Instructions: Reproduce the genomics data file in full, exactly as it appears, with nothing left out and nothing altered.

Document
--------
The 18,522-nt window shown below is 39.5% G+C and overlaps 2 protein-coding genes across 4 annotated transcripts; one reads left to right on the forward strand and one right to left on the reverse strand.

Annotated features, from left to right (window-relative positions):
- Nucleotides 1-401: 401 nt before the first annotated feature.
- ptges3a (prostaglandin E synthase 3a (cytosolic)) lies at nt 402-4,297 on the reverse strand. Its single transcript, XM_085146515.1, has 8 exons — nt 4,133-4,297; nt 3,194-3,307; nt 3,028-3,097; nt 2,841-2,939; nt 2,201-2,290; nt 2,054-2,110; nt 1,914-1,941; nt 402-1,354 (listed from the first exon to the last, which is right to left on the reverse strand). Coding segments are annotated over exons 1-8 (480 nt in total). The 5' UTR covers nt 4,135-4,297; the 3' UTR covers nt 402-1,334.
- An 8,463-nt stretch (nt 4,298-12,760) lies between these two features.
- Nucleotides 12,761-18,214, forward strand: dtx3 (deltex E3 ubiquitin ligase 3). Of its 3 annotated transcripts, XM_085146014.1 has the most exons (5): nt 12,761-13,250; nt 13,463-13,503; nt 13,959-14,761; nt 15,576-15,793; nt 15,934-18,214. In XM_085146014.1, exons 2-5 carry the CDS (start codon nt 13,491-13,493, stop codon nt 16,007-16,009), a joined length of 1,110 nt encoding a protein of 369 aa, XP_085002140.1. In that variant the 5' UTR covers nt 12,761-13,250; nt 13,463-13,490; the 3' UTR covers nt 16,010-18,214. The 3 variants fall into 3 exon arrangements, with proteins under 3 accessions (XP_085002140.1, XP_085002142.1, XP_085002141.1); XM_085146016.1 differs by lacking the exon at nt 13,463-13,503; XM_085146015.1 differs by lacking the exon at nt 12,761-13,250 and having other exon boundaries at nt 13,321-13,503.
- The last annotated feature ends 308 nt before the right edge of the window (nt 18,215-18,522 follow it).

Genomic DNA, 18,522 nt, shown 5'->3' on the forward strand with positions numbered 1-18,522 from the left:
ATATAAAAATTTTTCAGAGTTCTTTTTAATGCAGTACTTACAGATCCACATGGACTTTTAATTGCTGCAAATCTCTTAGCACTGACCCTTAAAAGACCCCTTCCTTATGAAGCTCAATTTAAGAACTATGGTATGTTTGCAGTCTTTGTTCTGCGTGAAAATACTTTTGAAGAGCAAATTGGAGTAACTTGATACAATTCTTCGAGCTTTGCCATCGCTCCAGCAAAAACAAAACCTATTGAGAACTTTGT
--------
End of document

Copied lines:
The 18,522-nt window shown below is 39.5% G+C and overlaps 2 protein-coding genes across 4 annotated transcripts; one reads left to right on the forward strand and one right to left on the reverse strand.

Annotated features, from left to right (window-relative positions):
- Nucleotides 1-401: 401 nt before the first annotated feature.
- ptges3a (prostaglandin E synthase 3a (cytosolic)) lies at nt 402-4,297 on the reverse strand. Its single transcript, XM_085146515.1, has 8 exons — nt 4,133-4,297; nt 3,194-3,307; nt 3,028-3,097; nt 2,841-2,939; nt 2,201-2,290; nt 2,054-2,110; nt 1,914-1,941; nt 402-1,354 (listed from the first exon to the last, which is right to left on the reverse strand). Coding segments are annotated over exons 1-8 (480 nt in total). The 5' UTR covers nt 4,135-4,297; the 3' UTR covers nt 402-1,334.
- An 8,463-nt stretch (nt 4,298-12,760) lies between these two features.
- Nucleotides 12,761-18,214, forward strand: dtx3 (deltex E3 ubiquitin ligase 3). Of its 3 annotated transcripts, XM_085146014.1 has the most exons (5): nt 12,761-13,250; nt 13,463-13,503; nt 13,959-14,761; nt 15,576-15,793; nt 15,934-18,214. In XM_085146014.1, exons 2-5 carry the CDS (start codon nt 13,491-13,493, stop codon nt 16,007-16,009), a joined length of 1,110 nt encoding a protein of 369 aa, XP_085002140.1. In that variant the 5' UTR covers nt 12,761-13,250; nt 13,463-13,490; the 3' UTR covers nt 16,010-18,214. The 3 variants fall into 3 exon arrangements, with proteins under 3 accessions (XP_085002140.1, XP_085002142.1, XP_085002141.1); XM_085146016.1 differs by lacking the exon at nt 13,463-13,503; XM_085146015.1 differs by lacking the exon at nt 12,761-13,250 and having other exon boundaries at nt 13,321-13,503.
- The last annotated feature ends 308 nt before the right edge of the window (nt 18,215-18,522 follow it).

Genomic DNA, 18,522 nt, shown 5'->3' on the forward strand with positions numbered 1-18,522 from the left:
ATATAAAAATTTTTCAGAGTTCTTTTTAATGCAGTACTTACAGATCCACATGGACTTTTAATTGCTGCAAATCTCTTAGCACTGACCCTTAAAAGACCCCTTCCTTATGAAGCTCAATTTAAGAACTATGGTATGTTTGCAGTCTTTGTTCTGCGTGAAAATACTTTTGAAGAGCAAATTGGAGTAACTTGATACAATTCTTCGAGCTTTGCCATCGCTCCAGCAAAAACAAAACCTATTGAGAACTTTGT